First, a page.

A highlight of the Catholic Media Conference this week was an address Friday by Archbishop Claudio Maria Celli, President of the Pontifical Council for Social Communications. Archbishop Celli is endearing, brilliant and utterly disarming. (At the Sign of Peace during Mass, he clasped both my hands and whispered with a smile, “Peace to you and ALL deacons!”). His address to the conference was inspiring — and, in some ways, challenging.
I would also like to consider what this means when we speak of the Catholic press in general and the challenges facing us. I would like to highlight very briefly a few areas touching on our outreach both inside and outside the Church, including:
- the call of all media – religious and secular – for work based on professionalism and ethics;
- the need to support and strengthen understanding and fellowship among all peoples;
- the duty to preach the Gospel message through our lives and our work;
- the responsibility to sustain and encourage communion among all Church members.
First, the Catholic press has to live up to the same professional and ethical standards as the press in general, the search for truth, fairness in reporting, respect for human dignity, and so forth, as I’ve mentioned before. It also has to face the same challenges as the secular media in producing content which attracts, interests, informs and inspires people. The Pastoral Instruction Communio et Progressio notes: “That part of the Catholic press which is of general interest publishes news and opinions and background articles about all the facets and problems and worries of modern life. This it does in the light of Christian principles. It is the task of the Catholic press to balance, to complete and, if necessary, to correct the news and comments about religion and the Christian life. At one and the same time it will be a glass that reflects the world and a light to show it the way. It will be a forum, a meeting place for the exchange of views.”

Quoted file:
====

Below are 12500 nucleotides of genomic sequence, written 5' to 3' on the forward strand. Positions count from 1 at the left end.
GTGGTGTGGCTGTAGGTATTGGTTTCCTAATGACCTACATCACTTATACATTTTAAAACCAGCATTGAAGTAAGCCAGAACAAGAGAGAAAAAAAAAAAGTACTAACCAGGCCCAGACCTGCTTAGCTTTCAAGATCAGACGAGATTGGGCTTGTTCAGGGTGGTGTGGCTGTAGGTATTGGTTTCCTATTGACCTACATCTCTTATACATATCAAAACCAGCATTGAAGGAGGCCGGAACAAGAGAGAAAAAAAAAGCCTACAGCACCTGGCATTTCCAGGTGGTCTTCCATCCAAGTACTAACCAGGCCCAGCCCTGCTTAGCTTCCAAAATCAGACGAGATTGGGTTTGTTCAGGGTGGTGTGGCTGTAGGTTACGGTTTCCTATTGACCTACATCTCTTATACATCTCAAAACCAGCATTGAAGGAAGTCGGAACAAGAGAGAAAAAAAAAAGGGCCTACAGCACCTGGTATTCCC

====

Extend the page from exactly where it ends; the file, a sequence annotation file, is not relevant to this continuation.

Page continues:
Second, the Catholic press also has a vocation to build up communion, both internally within the Church, and externally with the wider world. The theme of our meeting is a reminder of who we are as Church, “We, though many, are one body”. And being true to the Catholic faith handed down to us from the Apostles, the Catholic Press must be at the same time catholic (with a small ‘c’), that is, universal in being open to dialogue with the rest of the world in our desire to share the Gospel. We need to cultivate our ability to listen to others, to better understand their experience, and to see how we can also learn from them and be enriched. Speaking to representatives of the world of culture in Lisbon, Portugal, in 2010, the Holy Father said: